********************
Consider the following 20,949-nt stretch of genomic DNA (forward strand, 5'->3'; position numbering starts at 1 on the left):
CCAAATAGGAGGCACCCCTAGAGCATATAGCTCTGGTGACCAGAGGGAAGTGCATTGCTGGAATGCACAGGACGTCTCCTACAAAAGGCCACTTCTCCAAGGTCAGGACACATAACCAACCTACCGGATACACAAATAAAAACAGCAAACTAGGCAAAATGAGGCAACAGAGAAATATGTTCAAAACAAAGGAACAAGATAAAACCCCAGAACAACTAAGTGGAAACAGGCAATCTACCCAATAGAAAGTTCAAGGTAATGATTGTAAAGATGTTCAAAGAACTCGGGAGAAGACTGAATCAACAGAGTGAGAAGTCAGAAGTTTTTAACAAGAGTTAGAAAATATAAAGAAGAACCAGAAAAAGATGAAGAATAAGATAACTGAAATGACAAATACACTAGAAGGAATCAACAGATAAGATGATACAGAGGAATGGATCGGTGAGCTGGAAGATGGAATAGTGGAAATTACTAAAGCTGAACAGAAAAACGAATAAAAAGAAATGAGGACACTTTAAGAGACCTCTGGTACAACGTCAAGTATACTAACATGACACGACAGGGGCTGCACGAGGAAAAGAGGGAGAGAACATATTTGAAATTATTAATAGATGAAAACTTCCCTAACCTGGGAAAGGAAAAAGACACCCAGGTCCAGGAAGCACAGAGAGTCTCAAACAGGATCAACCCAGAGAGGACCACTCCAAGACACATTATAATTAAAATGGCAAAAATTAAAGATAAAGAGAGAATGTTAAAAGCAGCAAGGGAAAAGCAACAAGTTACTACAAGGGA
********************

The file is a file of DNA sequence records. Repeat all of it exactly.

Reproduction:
Consider the following 20,949-nt stretch of genomic DNA (forward strand, 5'->3'; position numbering starts at 1 on the left):
CCAAATAGGAGGCACCCCTAGAGCATATAGCTCTGGTGACCAGAGGGAAGTGCATTGCTGGAATGCACAGGACGTCTCCTACAAAAGGCCACTTCTCCAAGGTCAGGACACATAACCAACCTACCGGATACACAAATAAAAACAGCAAACTAGGCAAAATGAGGCAACAGAGAAATATGTTCAAAACAAAGGAACAAGATAAAACCCCAGAACAACTAAGTGGAAACAGGCAATCTACCCAATAGAAAGTTCAAGGTAATGATTGTAAAGATGTTCAAAGAACTCGGGAGAAGACTGAATCAACAGAGTGAGAAGTCAGAAGTTTTTAACAAGAGTTAGAAAATATAAAGAAGAACCAGAAAAAGATGAAGAATAAGATAACTGAAATGACAAATACACTAGAAGGAATCAACAGATAAGATGATACAGAGGAATGGATCGGTGAGCTGGAAGATGGAATAGTGGAAATTACTAAAGCTGAACAGAAAAACGAATAAAAAGAAATGAGGACACTTTAAGAGACCTCTGGTACAACGTCAAGTATACTAACATGACACGACAGGGGCTGCACGAGGAAAAGAGGGAGAGAACATATTTGAAATTATTAATAGATGAAAACTTCCCTAACCTGGGAAAGGAAAAAGACACCCAGGTCCAGGAAGCACAGAGAGTCTCAAACAGGATCAACCCAGAGAGGACCACTCCAAGACACATTATAATTAAAATGGCAAAAATTAAAGATAAAGAGAGAATGTTAAAAGCAGCAAGGGAAAAGCAACAAGTTACTACAAGGGA